New Hampshire Woman Pleads Guilty To Social Security, Food Stamp, And Medicare Fraud
CONCORD, N.H. – Kim Wheeler, 46, of Allenstown, pleaded guilty in United States District Court for the District of New Hampshire to two counts of Social Security Fraud and two counts of Theft of Public Money, announced United States Attorney Emily Gray Rice.
In February 2005, Wheeler began receiving Social Security disability benefits as the representative payee for her minor child. She also received Food Stamps and Qualified Medicare Beneficiary benefits beginning in May 2010. In assessing a minor child’s eligibility for Social Security disability benefits, the income of the natural or adoptive parent with whom the child lives is considered. Similarly, the income of all members of a household is considered when determining eligibility for Food Stamps and Qualified Medicare Beneficiary benefits.
Wheeler failed to disclose that her husband and children’s father, who was employed full-time, lived with her and their children. His income would have rendered their minor child ineligible to receive any Supplemental Security Income benefits, and it would have rendered Wheeler ineligible for Food Stamps and Qualified Medicare Beneficiary benefits. Wheeler concealed her husband’s true residence from the Social Security Administration and from the New Hampshire Department of Health and Human Services, but rather, falsely reported that he did not live with her and their children. When her husband later moved out of the home and began paying child support and alimony to Wheeler, Wheeler failed to disclose this income to Social Security and to the New Hampshire Department of Health and Human Services. As a result of her concealment, Wheeler received $49,636.44 in disability benefits as her child’s representative payee, $12,372 in Food Stamps, and $5,041 in Qualified Medicare Beneficiary benefits that she would not have received if her husband’s residence and her subsequent receipt of support payments had been properly disclosed.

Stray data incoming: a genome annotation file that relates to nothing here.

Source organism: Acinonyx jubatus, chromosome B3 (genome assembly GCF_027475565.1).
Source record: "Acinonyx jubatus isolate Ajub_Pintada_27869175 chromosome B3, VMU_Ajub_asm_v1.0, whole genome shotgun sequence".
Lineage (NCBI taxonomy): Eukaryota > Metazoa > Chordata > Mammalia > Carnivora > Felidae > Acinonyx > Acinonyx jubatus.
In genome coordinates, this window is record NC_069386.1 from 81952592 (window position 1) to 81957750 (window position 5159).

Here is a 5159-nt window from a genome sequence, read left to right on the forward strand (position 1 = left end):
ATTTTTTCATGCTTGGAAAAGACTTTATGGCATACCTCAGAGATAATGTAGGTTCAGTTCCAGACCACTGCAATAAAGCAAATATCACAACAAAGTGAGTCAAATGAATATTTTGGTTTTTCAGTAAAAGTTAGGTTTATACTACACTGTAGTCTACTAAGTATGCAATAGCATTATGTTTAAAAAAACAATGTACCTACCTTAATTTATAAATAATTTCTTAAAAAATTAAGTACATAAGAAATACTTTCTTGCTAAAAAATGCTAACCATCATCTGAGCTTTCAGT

Wheeler is scheduled to be sentenced on August 1, 2016. The statutory maximum sentence for the charges is 10 years’ imprisonment. The court will sentence Wheeler after it has had an opportunity to review a presentence report prepared by the United States Probation and Pretrial Services Office and considers the advisory sentencing guidelines. She was released on conditions pending sentencing.
The case was investigated by the Social Security Administration’s Office of the Inspector General in conjunction with the New Hampshire Department of Health and Human Services’ Special Investigations Unit, and prosecuted by Special Assistant United States Attorney Karen Burzycki.